The Republic of Crimea was granted special status, with considerable autonomy in its internal affairs. The identification of the Russian population in Crimea with Russia had initially not led to confrontation between Russia and Ukraine, despite the sometimes elevated rhetoric. President Kravchuk repeatedly expressed the view that the autonomous Republic of Crimea ought to have considerable latitude in the economic field. For instance, in the spring of 1992, he expressed his willingness to leave to Crimea the control of all "territorial property" on the peninsula. He also stated that Crimea ought to have "all the necessary political and legal opportunities to realise its special potential".
On 20 May 1994, the Verkhovna Rada (Parliament) of the Republic of Crimea adopted the Law `On Renewal of the Constitutional Basis of the Statehood of the Republic of Crimea' which resumed the sections of the Constitution of the Republic of Crimea of May 6, 1992, aimed at changing the legal status of the autonomous Republic of Crimea as an integral part of Ukraine. By this act, the legislative body of the autonomous Republic of Crimea violated the Constitution of the Ukraine, its legislation in force, including the Law of Ukraine `On the Delimination of Powers between the State Power Authorities of Ukraine and the Republic of Crimea' of 29 April 1992.
A Constitution of the Autonomous Republic of Crimea was adopted on 01 November 1995. Defense, armed forces and security were some other matters which the Constitution of the ARC adopted on 1 November 1995 recognizes as belonging to the exclusive competence of Ukraine. The ARC entered into relations with official bodies of other states and with international organizations only in matters pertaining to the economy, environmental protection and cultural relations that are subject to its jurisdiction.
A new Constitution, adopted by the Crimean Parliament on 21 October 1998 had to be approved by the Ukrainian Parliament. It defined the legal framework for an Autonomous Republic of Crimea within the Ukrainian State. The Autonomous Republic of Crimea exercises normative regulation on the following issues: agriculture and forestry; land reclamation and mining; public works, crafts and trades; charity; city construction and housing management; tourism, hotel business, fairs; museums, libraries, theatres, other cultural establishments, historical and cultural preserves; public transportation, roadways, water supply; hunting and fishing; and sanitary and hospital services.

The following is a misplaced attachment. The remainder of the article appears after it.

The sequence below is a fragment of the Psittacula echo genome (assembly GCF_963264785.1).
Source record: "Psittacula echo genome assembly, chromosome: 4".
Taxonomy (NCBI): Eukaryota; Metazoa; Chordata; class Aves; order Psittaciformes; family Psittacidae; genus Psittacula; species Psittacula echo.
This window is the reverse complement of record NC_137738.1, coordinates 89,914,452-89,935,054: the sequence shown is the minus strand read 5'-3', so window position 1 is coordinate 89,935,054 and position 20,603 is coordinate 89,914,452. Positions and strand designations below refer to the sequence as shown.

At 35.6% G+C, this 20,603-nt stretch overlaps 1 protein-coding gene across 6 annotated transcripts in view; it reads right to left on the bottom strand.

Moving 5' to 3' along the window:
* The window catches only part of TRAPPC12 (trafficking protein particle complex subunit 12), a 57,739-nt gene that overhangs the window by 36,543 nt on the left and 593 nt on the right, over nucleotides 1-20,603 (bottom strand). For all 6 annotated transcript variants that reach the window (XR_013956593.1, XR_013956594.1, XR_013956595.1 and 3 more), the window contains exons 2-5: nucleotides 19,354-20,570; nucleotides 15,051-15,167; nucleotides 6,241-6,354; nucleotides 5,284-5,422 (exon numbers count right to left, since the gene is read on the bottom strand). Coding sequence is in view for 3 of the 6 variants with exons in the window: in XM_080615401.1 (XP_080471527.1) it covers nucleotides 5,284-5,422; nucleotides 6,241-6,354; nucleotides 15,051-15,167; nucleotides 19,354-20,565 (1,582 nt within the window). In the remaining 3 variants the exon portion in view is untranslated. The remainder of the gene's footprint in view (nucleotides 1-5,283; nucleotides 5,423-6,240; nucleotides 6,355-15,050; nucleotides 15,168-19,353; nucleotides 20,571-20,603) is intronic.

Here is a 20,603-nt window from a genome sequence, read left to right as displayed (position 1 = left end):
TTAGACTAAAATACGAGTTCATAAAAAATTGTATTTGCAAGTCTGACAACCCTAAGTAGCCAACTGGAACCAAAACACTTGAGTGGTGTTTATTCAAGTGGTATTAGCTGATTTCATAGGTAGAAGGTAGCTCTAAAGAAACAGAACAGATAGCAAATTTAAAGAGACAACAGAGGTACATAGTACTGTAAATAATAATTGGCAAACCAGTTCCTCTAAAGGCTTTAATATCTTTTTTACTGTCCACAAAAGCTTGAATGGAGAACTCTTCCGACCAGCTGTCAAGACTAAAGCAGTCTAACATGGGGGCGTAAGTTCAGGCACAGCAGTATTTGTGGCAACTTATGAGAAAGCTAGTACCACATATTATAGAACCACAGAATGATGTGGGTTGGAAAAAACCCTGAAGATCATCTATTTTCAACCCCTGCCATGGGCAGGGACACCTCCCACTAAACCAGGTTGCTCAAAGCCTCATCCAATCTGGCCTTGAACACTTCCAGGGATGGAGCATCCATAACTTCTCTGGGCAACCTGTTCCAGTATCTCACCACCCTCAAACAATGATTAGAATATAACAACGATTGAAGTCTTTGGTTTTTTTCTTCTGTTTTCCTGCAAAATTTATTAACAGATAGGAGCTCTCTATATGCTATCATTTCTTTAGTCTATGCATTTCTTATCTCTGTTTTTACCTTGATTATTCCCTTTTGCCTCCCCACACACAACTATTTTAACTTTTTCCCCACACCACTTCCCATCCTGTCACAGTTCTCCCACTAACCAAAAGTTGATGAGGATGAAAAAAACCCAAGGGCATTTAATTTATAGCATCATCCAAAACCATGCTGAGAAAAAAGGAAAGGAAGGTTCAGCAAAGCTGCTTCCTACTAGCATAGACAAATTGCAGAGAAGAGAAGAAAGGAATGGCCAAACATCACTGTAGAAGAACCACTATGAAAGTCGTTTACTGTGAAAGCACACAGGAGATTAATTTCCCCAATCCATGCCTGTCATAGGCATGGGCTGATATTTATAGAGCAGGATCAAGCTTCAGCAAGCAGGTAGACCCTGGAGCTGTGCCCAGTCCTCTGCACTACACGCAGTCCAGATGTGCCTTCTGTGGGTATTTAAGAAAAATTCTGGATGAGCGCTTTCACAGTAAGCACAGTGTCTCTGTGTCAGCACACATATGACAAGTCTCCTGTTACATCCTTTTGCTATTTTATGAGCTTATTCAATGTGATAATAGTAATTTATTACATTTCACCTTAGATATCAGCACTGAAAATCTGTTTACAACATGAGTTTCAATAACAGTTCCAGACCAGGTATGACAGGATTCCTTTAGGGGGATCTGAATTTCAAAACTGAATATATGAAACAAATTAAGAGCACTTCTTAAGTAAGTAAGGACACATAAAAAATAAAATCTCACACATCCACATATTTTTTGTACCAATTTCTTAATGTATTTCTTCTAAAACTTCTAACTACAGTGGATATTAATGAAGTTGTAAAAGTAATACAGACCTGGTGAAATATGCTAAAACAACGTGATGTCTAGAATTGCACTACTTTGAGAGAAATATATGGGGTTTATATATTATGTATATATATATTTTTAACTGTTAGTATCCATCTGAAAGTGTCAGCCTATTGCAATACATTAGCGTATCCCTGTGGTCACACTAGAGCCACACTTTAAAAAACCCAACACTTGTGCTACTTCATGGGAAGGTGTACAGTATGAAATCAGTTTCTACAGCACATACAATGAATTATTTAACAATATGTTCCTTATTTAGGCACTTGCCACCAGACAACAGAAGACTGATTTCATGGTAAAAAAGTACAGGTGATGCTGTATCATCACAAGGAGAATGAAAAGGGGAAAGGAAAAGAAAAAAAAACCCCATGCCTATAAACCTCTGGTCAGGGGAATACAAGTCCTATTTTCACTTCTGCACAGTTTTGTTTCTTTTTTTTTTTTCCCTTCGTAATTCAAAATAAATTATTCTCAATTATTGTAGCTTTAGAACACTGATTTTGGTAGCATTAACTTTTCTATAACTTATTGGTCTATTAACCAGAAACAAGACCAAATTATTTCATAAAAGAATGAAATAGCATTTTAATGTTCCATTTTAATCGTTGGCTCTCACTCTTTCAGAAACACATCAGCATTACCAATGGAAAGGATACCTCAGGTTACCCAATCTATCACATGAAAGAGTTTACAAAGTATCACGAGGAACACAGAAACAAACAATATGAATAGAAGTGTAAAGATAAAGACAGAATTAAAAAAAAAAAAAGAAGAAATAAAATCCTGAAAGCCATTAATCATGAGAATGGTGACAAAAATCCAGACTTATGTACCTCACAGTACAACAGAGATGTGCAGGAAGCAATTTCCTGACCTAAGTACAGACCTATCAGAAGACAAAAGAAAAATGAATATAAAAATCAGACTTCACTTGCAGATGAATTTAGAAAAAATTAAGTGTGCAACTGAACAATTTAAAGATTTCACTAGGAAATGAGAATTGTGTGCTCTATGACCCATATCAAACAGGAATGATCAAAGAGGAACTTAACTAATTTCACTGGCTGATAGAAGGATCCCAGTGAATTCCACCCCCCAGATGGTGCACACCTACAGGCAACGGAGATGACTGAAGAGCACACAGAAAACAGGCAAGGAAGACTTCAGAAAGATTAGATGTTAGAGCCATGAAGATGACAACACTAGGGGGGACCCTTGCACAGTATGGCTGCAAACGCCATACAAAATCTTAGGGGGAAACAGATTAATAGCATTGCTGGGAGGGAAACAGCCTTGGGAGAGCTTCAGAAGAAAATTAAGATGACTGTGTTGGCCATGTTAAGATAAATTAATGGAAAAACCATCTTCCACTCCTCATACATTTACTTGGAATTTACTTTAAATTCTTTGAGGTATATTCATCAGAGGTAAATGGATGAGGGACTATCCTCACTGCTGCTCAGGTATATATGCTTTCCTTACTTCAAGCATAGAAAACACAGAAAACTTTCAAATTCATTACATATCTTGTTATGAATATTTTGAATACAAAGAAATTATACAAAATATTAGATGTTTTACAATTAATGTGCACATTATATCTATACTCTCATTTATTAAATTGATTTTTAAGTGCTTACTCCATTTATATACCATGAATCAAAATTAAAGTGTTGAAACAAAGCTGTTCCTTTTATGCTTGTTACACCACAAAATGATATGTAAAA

The successful completion in 1999 of the work of the Organization for Security and Cooperation in Europe (OSCE) Mission to Ukraine was an important contribution by the OSCE to the process of stabilization in its Autonomous Republic of Crimea.
There were complex issues associated with Crimea's multiethnic population and with the return to Crimea of over 250,000 deported people and their descendants, the overwhelming majority of whom are Crimean Tatars. There were considerable difficulties for Tatars still without Ukrainian citizenship who have already arrived in Crimea.
Crimean Tatar leaders continued to call for changes in the electoral law allowing them to achieve greater representation in the Crimean and national parliaments; current law does not allow the creation of political parties on the regional level, so Crimean Tatars had to join national political parties or blocs. Only one Crimean Tatar representative was a member of the national parliament. According to the Crimea information portal, the Tatars, who make up 12 percent of the population of Crimea, occupied seven seats in the 100-member Crimean Parliament. Eight of the 25 senior officials in the Crimean government were Tatars, including one deputy prime minister and the minister for labor and social policy, as were two of the 14 heads of raion (county-level) administrations in Crimea. Crimean Tatars remained underrepresented in city councils and city administrations. For example, none of the deputies to the mayor of Simferopol was a Crimean Tatar. The Crimean Tatar representative body, the Mejlis, was not legally recognized by national authorities.